Vedanta plans to transfer bauxite from the mine to its alumina refinery, about 5 kilometers (3 miles) from the hills, through a pipeline, Mehta said in an interview on July 28. Aluminum is made from alumina refined from bauxite.

‘Environment-Friendly’

“Laying a conveyor from the mine to the refinery will take about 3-6 months,” Mehta said. “Normally the bauxite transportation is done by trucks, which creates pollution; this is a very environment-friendly way.”

Bauxite in the hills, totaling about 80 million metric tons, is 1 or 2 meters from the surface and the “best in its class in the world,” he said. “You just scrape the surface, no blasting is needed. It could be converted to alumina at a cost far lesser than any of the bauxites in the world.”

Vedanta today reported record first-quarter earnings before income, tax, depreciation and amortization, which more than doubled to $793.9 million from $354.7 million a year earlier.

To contact the reporters on this story: Firat Kayakiran in London at fkayakiran@bloomberg.net;

July 30, 2010 at 1:42 pm 2 comments

Will Vedanta University relocate to Tamil Nadu or Andhra Pradesh?

Following is a report from the http://www.businessworld.in:

https://i2.wp.com/www.businessworld.in/bw/image/Economy/Development/vedenta-university-lrg.jpg

Anil Agarwal’s projects in Orissa seem to be running into rough weather. His Niyamgiri Hills mining project has received a fresh blow with the Attorney General endorsing the environment ministry’s powers to not give clearance to the project. Agarwal’s other project in Orissa — Vedanta University — seems to be going nowhere. It appears it would take years before the first brick is laid on his most ambitious, and grandest, education project.

Agarwal, founder of London-based Vedanta Group, turned heads in 2006 when he said he would set up an 8,000-acre, $3-billion university under the aegis of Vedanta Foundation (which later changed its name to Anil Agarwal Foundation or AAF) in the state’s coastal town of Puri. He also offered $1 billion from his personal funds. Agarwal’s holding in his companies is worth more than $10 billion (as on 31 March 2010).

However, as with most projects requiring land acquisition, the university project, too, got mired in controversy. On 17 March, Orissa Lok Pal Justice P.K. Patra recommended a vigilance probe against AAF’s land deals. In May, the environment and forests ministry withheld clearance for the university, citing “irregularities, illegal, unethical and unlawful deeds”.

With the odds stacked against it, AAF is weighing other options. “Two states have extended an invitation; a decision is likely to be taken on a new site in two months,” says Ajit Kumar Samal, in-charge of the university project. He, however, refuses to divulge more details. Experts say the alternatives to Orissa could be Tamil Nadu and Andhra Pradesh, which have good educational infrastructure. “Any place near Hyderabad or Chennai would be a good location,” says Narayanan Ramaswamy, head of education practice at consultancy firm KPMG.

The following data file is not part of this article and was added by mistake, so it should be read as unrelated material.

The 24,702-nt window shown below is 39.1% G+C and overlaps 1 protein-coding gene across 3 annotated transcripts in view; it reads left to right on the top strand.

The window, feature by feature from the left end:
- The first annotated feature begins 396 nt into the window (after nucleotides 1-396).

The more important question, though, is: is a large university of this kind feasible in India?

Too Ambitious?
Vedanta’s justification for requiring so much land is simple — to build an institution on the lines of Stanford and Harvard. The 8,180-acre Stanford University was established in 1891. Harvard, set up in 1636, is the oldest institution of higher learning in the US, and has about 5,000 acres. But both were set up when land was not a precious commodity. Besides, the US is a far bigger country than India, and can afford to have universities of such scale.

For a densely-populated country like India, 8,000 acres of contiguous land — later scaled down to 6,000 acres — for a university is hugely ambitious. Delhi’s Jawaharlal Nehru University, for instance, has only 1,000 acres. Large universities like Hyderabad Central University and Banaras Hindu University have 2,300 acres and 1,300 acres, respectively. Utkal University, Orissa’s largest, functions in 400 acres.

“In today’s age of high-speed broadband communication, there is no need to be hell-bent on geographical proximity,” says Ramaswamy. The entire knowledge city in Dubai, which houses 30 universities and 450 business partners catering to over 40,000 students, functions well within about 575 acres of land.

Samal doesn’t agree, though. “The architecture is prepared keeping in mind the topography of the place. In Puri, there are no high-rise buildings and hence a ‘horizontal’ plan.”

But now, with Vedanta talking about other states’ interest in the university project, what happens to the 4,000 acres already acquired for it by the Orissa government?

Cheap Land
AAF doesn’t seem to have given it much thought. Developing this as an off-campus could be an option. But locals say the land acquisition is just on paper and “the land will continue to belong to those who reside on it now”. Samal says that AAF has spent Rs 100 crore on land acquisition so far. For 4,000 acres, that works out to Rs 2.5 lakh per acre, among the cheapest rates in India. The area is strategically located between Puri and Konark on the sea coast.

Click here to view enlarged image
Click here to view enlarged image

Others, too, have got land at cheap rates in Orissa for educational institutes. Harivansh Chaturvedi, director of Greater Noida’s Birla Institute of Management Technology (Bimtech), says that Orissa had offered land at Rs 7 lakh per acre in 2001; Bimtech bought 30 acres for Rs 2.20 crore. Haryana had offered 7 acres for Rs 17 crore. In 1985, Xavier Institute of Management was given 20 acres with a building at Bhubaneswar for free. The institute, in turn, reserves 50 per cent seats for local students.

AAF’s other option is to monetise the real estate by coaxing technology giants such as IBM, Wipro, TCS and Infosys to set up research facilities in the campus. It also wants to invite venture capitalists to fund start-ups doing research projects and develop this as a hub of innovation, in much the same way as Stanford does.

However, this won’t be easy. According to Praveen Bhagdada, manager at Bangalore-based Zinnov Management Consulting, technology companies weigh the pros and cons of an institute before signing up with it. “It is early days yet,” says an executive with a top IT firm.

Companies such as Hewlett-Packard, IBM, Motorola, Mitsubishi and Lockheed Martin are located in the Stanford Industrial Park. Blue-chip companies such as Silicon Graphics, Sun Microsystems and Cisco had begun as ideas in the university’s computer science department.

Agarwal would be hoping for a similar miracle in India. Whether that will happen in Orissa or somewhere else, or whether it will happen at all, is a billion-dollar question.